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Epic dodges app store fees with new direct payment system on iOS, Android

In a bid to disrupt Apple and Google's 30 percent app store fees, Epic offers a new, cheaper way to buy V-Bucks

Update 08/13/2020 at 3:06pm: In response to Epic’s implementation of direct payments in Fortnite, Apple removed the game from the App Store. Bloomberg’s Mark Gurman spotted the removal. You can read the full details here. Fortnite remains available on the Google Play Store.


Epic Games, the developer behind the massively popular battle royale game Fortnite, announced a new ‘mega drop’ with permanent discounts on the game’s currency. However, there’s a small catch for mobile players.

In a blog post, Epic outlined the mega drop change coming to ‘V-Bucks,’ the in-game currency Fortnite players can purchase with real money and spend on cosmetics and other game items. Epic’s mega drop permanently reduces the cost of V-Bucks by 20 percent across PC and console.

On mobile, things look different. Epic introduced a new direct payment option to Fortnite on both iOS and Android. The new direct payment method includes the 20 percent discount. However, the App Store and Play Store in-app purchase model still exists at the regular price. Those who use Epic’s direct option can choose either a credit card or PayPal for processing the payment.

“Currently, when using Apple and Google payment options, Apple and Google collect a 30% fee, and the up to 20% price drop does not apply. If Apple or Google lower their fees on payments in the future, Epic will pass along the savings to you,” Epic said in the blog post.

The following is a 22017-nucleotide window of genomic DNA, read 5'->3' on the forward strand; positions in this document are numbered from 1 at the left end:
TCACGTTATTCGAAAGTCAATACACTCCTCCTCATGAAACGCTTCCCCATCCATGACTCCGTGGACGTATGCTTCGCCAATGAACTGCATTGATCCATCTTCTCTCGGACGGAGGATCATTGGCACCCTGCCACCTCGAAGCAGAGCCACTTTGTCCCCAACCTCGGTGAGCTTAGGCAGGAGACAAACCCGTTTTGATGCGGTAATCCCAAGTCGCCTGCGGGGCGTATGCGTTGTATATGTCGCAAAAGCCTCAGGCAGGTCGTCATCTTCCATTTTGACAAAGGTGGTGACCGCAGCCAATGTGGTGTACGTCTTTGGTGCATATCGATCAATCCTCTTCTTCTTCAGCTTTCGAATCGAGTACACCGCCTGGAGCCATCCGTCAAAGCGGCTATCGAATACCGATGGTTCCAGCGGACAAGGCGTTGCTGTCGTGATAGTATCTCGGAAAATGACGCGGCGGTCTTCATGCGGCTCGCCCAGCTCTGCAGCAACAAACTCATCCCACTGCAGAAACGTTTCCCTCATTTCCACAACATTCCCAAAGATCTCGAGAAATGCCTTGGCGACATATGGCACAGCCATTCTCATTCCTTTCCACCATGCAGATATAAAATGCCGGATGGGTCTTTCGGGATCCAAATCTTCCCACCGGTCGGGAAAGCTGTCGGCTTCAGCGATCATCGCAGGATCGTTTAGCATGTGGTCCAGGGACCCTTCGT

It’s also worth noting that Epic doesn’t support direct payments in every country yet. There’s a full list of which countries Epic does and does not support available (Canada is among the supported countries). Moreover, Epic noted in the blog post that the 20 percent discount is available through the Samsung Galaxy Store on Android.

The latest move in Epic’s long-running fight against app store fees

Epic’s move towards direct payments comes as part of its fight against Apple and Google’s app store fees. Both companies offer in-app purchase systems and collect 30 percent of all payments made through these systems. Many companies have taken issue with the app store fees and the practice is at the centre of several recent controversies.

Previously, Epic launched Fortnite outside the Google Play Store specifically to dodge Google’s fees. However, Epic later brought the game to Google Play because it felt Android disadvantaged apps from outside the Play Store.

While it may seem like Epic broke some kind of app store rule by offering its own direct payment method, the developer points out in a FAQ that “thousands of apps on the App Store approved by Apple accept direct payments.” Specifically, Epic points out Amazon, Grubhub, Nike, Best Buy, DoorDash, McDonald’s, Uber, Lyft and others.

“We think all developers should be free to support direct payments in all apps,” Epic says in the FAQ. The company goes on to explain that the new payment method on mobile is just as safe as going through Apple or Google’s system since Epic already handles payments for the Epic Games Store and Fortnite on PC.

Epic’s direct payment move could ripple through the app market

Perhaps the cheekiest part of Epic’s payment change is that the company directly challenged Apple and Google to lower their fees for in-app purchases, promising to “pass along the savings” to customers. In other words, Epic wants Google and Apple to drop their 30 percent fee to 10 percent — a not insignificant amount, especially for a game with as much scale as Fortnite.

While the move could lead Apple or Google to ban Fortnite, the two tech giants seem to be in the weaker negotiating position. If they ban Fortnite, one of the most popular games in the world, the backlash would be immense. If they don’t reduce the app store fees, Apple and Google risk making nothing from future in-app Fortnite purchases.

And perhaps the most intriguing part of the whole situation is what happens if Epic succeeds in getting Apple or Google to lower the fee. Apple has argued that the 30 percent fee is a ‘standard’ in the market — a market it shares almost exclusively with Google. If one of the two cave, the argument for the other to maintain the 30 percent fee loses strength. Further, if they reduce the fees for Fortnite, it potentially gives all developers leverage over the tech giants.

Source: Epic Via: The Verge

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